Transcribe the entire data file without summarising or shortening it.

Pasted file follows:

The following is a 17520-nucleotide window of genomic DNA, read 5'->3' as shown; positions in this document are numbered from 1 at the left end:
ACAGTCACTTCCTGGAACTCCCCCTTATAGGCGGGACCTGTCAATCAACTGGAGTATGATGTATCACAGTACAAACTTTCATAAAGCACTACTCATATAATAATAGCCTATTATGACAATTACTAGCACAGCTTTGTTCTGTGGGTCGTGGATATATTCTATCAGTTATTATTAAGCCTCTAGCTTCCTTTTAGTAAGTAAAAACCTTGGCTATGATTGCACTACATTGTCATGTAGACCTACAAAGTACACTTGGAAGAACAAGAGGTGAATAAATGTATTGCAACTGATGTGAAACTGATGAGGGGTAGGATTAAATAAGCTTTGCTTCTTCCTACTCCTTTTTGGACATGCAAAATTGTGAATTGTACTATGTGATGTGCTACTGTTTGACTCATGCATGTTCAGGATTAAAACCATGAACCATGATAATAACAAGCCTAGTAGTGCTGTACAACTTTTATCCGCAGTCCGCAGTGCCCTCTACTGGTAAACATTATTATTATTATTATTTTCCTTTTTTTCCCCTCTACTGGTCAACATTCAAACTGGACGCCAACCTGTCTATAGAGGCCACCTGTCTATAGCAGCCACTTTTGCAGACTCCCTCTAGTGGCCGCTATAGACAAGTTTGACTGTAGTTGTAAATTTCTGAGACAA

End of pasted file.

The following is a 17520-nucleotide window of genomic DNA, read 5'->3' as shown; positions in this document are numbered from 1 at the left end:
ACAGTCACTTCCTGGAACTCCCCCTTATAGGCGGGACCTGTCAATCAACTGGAGTATGATGTATCACAGTACAAACTTTCATAAAGCACTACTCATATAATAATAGCCTATTATGACAATTACTAGCACAGCTTTGTTCTGTGGGTCGTGGATATATTCTATCAGTTATTATTAAGCCTCTAGCTTCCTTTTAGTAAGTAAAAACCTTGGCTATGATTGCACTACATTGTCATGTAGACCTACAAAGTACACTTGGAAGAACAAGAGGTGAATAAATGTATTGCAACTGATGTGAAACTGATGAGGGGTAGGATTAAATAAGCTTTGCTTCTTCCTACTCCTTTTTGGACATGCAAAATTGTGAATTGTACTATGTGATGTGCTACTGTTTGACTCATGCATGTTCAGGATTAAAACCATGAACCATGATAATAACAAGCCTAGTAGTGCTGTACAACTTTTATCCGCAGTCCGCAGTGCCCTCTACTGGTAAACATTATTATTATTATTATTTTCCTTTTTTTCCCCTCTACTGGTCAACATTCAAACTGGACGCCAACCTGTCTATAGAGGCCACCTGTCTATAGCAGCCACTTTTGCAGACTCCCTCTAGTGGCCGCTATAGACAAGTTTGACTGTAGTTGTAAATTTCTGAGACAA